This is the final Jane and Dagobert novel, yet not my final read of them as I am still on the hunt for the elusive She Wouldn’t Say Who (1957), which is the book before this one. *sighs* Along with Melville and Hull, Ames is one of my favourite vintage mystery authors. Proof of which can be found on the blog, as I have reviewed 10 of his books, across his two series, so far. I’ve also written by Jane Brown during the last Tuesday Night Bloggers theme on the greatest detectives, which you can read here.
A running theme throughout this series is the fact that Dagobert seems to have an inability to take on sustainable employment, much preferring to work on esoteric, yet profitless projects. Therefore no regular reader of the series will be surprised that the story begins with Dagobert perusing the situations vacant column. They’ll also not be surprised that as usual Dagobert dodges the task, being much more interested in using Jane’s premium bond bonus to go on holiday to Tabarca. He also decides to take on a career of entering newspaper/magazine competitions, which leads to a humorous section detailing the various consequences: running up a massive newsagent’s debt, getting really bad coughs from all the smoking they are doing in order to gain prize coupons, oh and Dagobert entering the scandal magazine, Home Truth’s Lucky Seven competition in Jane’s name, which in due course she wins, along with 6 others. As one of the lucky seven Jane gets use of a mink coat and a trip to Tabarca for 2 weeks. The other winners include: a teenage usherette, ‘a sort of vet’, a Colonel, a housewife, a widowed librarian and a native of Tabarca now living in Glasgow. Yet of course you know that these seemingly ordinary individuals are far from it and as the party make their way to Tabarca across the continent it not only seems they have much to hide, but that their winning of the competition may not have been so random, that they may in fact but enmeshed in a much more sinister scheme. This especially seems the case when during the ferry crossing one of them disappears, presumed to have fallen over board…
Those of you who have been following my Ames reviews will know that as this series progressed Ames’ focus tended to shifted, to an extent, away from the puzzle to the setting and characterisation, which makes this final novel all the more unusual, as for the last Jane and Dagobert mystery, Ames seems to have kept his love of all things Spanish under control and given much more attention to the puzzle component of the plot. Both the plot and the structure of the story deviate from Ames’ norm. Most of the book takes place during the trip to Tabarca and whilst there is an initial death, the trip is much more about an accumulation of information and puzzling out what is really behind the competition and its winners. Yet the arrival at Tabarca, then adds a further dimension to this puzzle, along with the tension over whether justice will be served and how such justice may be ultimately meted out. I was certainly pleasantly surprised by the number of twists Ames includes and I feel as though the plot of this book is much tighter and intricate. Equally I would say that this story’s puzzle has a layering effect.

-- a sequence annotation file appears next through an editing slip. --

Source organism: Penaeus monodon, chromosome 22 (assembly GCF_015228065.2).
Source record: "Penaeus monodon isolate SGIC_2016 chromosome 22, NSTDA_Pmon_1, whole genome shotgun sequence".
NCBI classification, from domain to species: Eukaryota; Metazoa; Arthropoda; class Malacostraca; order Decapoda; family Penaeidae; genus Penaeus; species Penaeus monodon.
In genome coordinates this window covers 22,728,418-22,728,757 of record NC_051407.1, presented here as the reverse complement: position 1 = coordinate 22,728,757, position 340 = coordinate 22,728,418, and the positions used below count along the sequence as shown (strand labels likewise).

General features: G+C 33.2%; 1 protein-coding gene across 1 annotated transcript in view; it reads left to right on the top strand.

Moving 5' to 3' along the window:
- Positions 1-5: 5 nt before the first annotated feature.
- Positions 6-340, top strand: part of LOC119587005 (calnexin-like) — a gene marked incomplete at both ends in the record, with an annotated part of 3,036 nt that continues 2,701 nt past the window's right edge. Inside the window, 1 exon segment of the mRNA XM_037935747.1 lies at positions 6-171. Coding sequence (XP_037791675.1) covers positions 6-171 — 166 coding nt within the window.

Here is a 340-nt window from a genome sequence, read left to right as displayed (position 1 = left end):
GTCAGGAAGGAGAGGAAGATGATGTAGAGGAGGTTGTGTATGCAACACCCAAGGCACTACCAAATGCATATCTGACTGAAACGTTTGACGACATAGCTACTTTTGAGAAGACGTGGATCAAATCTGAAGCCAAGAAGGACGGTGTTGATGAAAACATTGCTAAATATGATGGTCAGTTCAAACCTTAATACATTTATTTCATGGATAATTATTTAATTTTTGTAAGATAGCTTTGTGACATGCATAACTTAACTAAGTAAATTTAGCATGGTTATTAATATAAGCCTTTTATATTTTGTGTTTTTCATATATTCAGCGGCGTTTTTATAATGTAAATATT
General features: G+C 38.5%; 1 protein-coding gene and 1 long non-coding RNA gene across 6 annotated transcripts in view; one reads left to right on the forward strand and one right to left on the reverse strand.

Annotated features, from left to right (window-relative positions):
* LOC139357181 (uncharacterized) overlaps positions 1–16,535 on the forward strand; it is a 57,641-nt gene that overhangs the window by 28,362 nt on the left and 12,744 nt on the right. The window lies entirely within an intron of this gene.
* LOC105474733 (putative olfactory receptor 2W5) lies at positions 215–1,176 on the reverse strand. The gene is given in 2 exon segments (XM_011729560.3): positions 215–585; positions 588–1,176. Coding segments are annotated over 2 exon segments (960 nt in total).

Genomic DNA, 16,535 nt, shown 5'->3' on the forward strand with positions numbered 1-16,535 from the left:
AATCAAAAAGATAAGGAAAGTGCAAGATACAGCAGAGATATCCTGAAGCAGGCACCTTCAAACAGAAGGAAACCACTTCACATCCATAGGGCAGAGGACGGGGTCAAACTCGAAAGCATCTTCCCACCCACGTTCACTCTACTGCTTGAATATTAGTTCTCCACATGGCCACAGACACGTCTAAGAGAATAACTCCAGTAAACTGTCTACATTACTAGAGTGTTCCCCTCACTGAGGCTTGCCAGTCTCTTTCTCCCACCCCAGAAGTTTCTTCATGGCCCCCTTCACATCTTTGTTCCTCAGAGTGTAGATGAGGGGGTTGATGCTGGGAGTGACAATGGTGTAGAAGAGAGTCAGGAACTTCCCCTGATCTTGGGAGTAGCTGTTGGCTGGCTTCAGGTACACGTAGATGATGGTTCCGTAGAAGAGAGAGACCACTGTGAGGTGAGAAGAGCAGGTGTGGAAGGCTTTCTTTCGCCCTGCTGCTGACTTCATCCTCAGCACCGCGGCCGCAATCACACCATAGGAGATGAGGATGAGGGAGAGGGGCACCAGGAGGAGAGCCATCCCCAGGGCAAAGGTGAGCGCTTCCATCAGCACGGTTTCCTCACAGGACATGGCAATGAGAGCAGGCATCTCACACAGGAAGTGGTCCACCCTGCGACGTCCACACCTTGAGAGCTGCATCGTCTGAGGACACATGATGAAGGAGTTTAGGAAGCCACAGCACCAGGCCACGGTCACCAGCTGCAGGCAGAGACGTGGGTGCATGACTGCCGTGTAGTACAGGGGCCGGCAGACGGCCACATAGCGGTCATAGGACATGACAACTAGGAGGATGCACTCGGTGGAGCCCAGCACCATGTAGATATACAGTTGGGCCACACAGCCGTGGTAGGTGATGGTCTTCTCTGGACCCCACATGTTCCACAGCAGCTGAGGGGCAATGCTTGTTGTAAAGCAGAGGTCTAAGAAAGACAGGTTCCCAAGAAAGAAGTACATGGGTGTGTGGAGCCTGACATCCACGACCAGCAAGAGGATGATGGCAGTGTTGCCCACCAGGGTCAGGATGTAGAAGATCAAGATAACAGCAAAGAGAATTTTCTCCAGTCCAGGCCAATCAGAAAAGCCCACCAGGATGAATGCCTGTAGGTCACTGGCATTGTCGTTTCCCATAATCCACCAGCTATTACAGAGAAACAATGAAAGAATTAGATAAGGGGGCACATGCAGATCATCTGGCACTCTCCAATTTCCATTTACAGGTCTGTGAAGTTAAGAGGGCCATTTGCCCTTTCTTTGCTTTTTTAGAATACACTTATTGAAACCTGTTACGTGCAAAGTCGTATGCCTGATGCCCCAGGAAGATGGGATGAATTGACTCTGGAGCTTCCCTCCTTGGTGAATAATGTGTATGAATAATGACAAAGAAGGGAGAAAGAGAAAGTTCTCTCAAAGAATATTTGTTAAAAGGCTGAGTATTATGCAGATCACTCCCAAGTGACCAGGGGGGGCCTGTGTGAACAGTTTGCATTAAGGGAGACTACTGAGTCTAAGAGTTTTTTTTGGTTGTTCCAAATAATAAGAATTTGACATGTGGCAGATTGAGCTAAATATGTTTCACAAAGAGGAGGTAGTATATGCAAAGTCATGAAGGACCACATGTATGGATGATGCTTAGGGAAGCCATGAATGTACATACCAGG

Yet despite reining in his descriptions of the setting, I think the one Ames chooses works really well: a continental, seemingly luxurious, yet on the cheap holiday. Whilst in other Ames novels the comedy has been more metafictional, the humour in this one has a more naturalistic effect, revolving around social comedy between the characters – which in turn adds to the mystification of the plot. Though in and amongst the comedy, there are also moments of real pathos and I loved how certain characters, such as Margaret and Flossie, rise above their presumed social stereotypes. Jane and Dagobert, are as always, a huge delight and their temporary separation adds to the humour. Although there isn’t any metafictional comedy in this story, some of the jokes do centre on newspaper publications and the material they print. In some ways I would say this is satirised, shown to be artificial and even downright false at times. A good example of this is when the Home Truth’s co-owner and editor writes up the information on the winners, including Jane and of course the description given of her is so inaccurate that she writes: ‘My public followed this fanciful description carefully trying to discover a resemblance between it and me.’
So it is really pleasing that Ames ended his series on such a high, as there was a surprising amount of clever misdirection. I do feel a little sad that I have reached the end of the series, though I am consoling myself that I do have one more Jane and Dagobert read … once I track it down of course.
Just the Facts Ma’am (Gold Card): Has been on my TBR pile